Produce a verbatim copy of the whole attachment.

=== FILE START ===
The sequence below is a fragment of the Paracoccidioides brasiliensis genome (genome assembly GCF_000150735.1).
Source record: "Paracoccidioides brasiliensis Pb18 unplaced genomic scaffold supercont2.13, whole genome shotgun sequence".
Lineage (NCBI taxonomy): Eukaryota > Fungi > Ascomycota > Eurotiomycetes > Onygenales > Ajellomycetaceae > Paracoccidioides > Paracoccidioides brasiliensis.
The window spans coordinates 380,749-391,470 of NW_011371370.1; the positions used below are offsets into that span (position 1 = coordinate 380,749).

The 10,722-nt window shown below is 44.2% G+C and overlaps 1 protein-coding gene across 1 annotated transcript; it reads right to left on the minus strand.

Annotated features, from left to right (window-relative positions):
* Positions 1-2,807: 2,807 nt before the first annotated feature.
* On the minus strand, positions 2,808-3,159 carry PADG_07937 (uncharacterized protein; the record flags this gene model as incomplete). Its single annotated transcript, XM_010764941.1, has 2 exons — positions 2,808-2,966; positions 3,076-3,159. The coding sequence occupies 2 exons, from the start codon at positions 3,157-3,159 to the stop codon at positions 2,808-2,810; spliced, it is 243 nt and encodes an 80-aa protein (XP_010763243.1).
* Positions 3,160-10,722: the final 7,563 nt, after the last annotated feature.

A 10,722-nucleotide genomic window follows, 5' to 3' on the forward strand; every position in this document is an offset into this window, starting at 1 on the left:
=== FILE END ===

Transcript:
The sequence below is a fragment of the Paracoccidioides brasiliensis genome (genome assembly GCF_000150735.1).
Source record: "Paracoccidioides brasiliensis Pb18 unplaced genomic scaffold supercont2.13, whole genome shotgun sequence".
Lineage (NCBI taxonomy): Eukaryota > Fungi > Ascomycota > Eurotiomycetes > Onygenales > Ajellomycetaceae > Paracoccidioides > Paracoccidioides brasiliensis.
The window spans coordinates 380,749-391,470 of NW_011371370.1; the positions used below are offsets into that span (position 1 = coordinate 380,749).

The 10,722-nt window shown below is 44.2% G+C and overlaps 1 protein-coding gene across 1 annotated transcript; it reads right to left on the minus strand.

Annotated features, from left to right (window-relative positions):
* Positions 1-2,807: 2,807 nt before the first annotated feature.
* On the minus strand, positions 2,808-3,159 carry PADG_07937 (uncharacterized protein; the record flags this gene model as incomplete). Its single annotated transcript, XM_010764941.1, has 2 exons — positions 2,808-2,966; positions 3,076-3,159. The coding sequence occupies 2 exons, from the start codon at positions 3,157-3,159 to the stop codon at positions 2,808-2,810; spliced, it is 243 nt and encodes an 80-aa protein (XP_010763243.1).
* Positions 3,160-10,722: the final 7,563 nt, after the last annotated feature.

A 10,722-nucleotide genomic window follows, 5' to 3' on the forward strand; every position in this document is an offset into this window, starting at 1 on the left: